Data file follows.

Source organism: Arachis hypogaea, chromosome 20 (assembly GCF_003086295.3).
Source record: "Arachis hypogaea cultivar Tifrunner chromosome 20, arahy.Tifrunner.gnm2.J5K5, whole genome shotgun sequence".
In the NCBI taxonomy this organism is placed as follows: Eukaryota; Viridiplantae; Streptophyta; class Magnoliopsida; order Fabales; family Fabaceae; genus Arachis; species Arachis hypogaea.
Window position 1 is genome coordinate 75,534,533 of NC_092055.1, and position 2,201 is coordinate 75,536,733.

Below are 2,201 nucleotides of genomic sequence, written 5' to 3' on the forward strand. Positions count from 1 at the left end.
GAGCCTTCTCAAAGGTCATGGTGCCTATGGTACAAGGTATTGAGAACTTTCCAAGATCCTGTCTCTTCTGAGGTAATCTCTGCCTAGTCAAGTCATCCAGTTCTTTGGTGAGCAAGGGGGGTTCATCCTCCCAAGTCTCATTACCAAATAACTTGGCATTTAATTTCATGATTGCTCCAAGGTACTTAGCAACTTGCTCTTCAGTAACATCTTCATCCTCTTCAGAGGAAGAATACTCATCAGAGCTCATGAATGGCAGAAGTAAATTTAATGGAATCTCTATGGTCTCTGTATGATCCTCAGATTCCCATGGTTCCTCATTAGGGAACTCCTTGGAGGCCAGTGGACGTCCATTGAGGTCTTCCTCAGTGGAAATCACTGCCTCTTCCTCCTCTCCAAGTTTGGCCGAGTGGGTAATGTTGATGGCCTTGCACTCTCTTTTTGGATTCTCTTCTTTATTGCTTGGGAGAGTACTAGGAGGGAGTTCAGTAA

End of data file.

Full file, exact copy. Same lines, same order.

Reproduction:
Source organism: Arachis hypogaea, chromosome 20 (assembly GCF_003086295.3).
Source record: "Arachis hypogaea cultivar Tifrunner chromosome 20, arahy.Tifrunner.gnm2.J5K5, whole genome shotgun sequence".
In the NCBI taxonomy this organism is placed as follows: Eukaryota; Viridiplantae; Streptophyta; class Magnoliopsida; order Fabales; family Fabaceae; genus Arachis; species Arachis hypogaea.
Window position 1 is genome coordinate 75,534,533 of NC_092055.1, and position 2,201 is coordinate 75,536,733.

Below are 2,201 nucleotides of genomic sequence, written 5' to 3' on the forward strand. Positions count from 1 at the left end.
GAGCCTTCTCAAAGGTCATGGTGCCTATGGTACAAGGTATTGAGAACTTTCCAAGATCCTGTCTCTTCTGAGGTAATCTCTGCCTAGTCAAGTCATCCAGTTCTTTGGTGAGCAAGGGGGGTTCATCCTCCCAAGTCTCATTACCAAATAACTTGGCATTTAATTTCATGATTGCTCCAAGGTACTTAGCAACTTGCTCTTCAGTAACATCTTCATCCTCTTCAGAGGAAGAATACTCATCAGAGCTCATGAATGGCAGAAGTAAATTTAATGGAATCTCTATGGTCTCTGTATGATCCTCAGATTCCCATGGTTCCTCATTAGGGAACTCCTTGGAGGCCAGTGGACGTCCATTGAGGTCTTCCTCAGTGGAAATCACTGCCTCTTCCTCCTCTCCAAGTTTGGCCGAGTGGGTAATGTTGATGGCCTTGCACTCTCTTTTTGGATTCTCTTCTTTATTGCTTGGGAGAGTACTAGGAGGGAGTTCAGTAA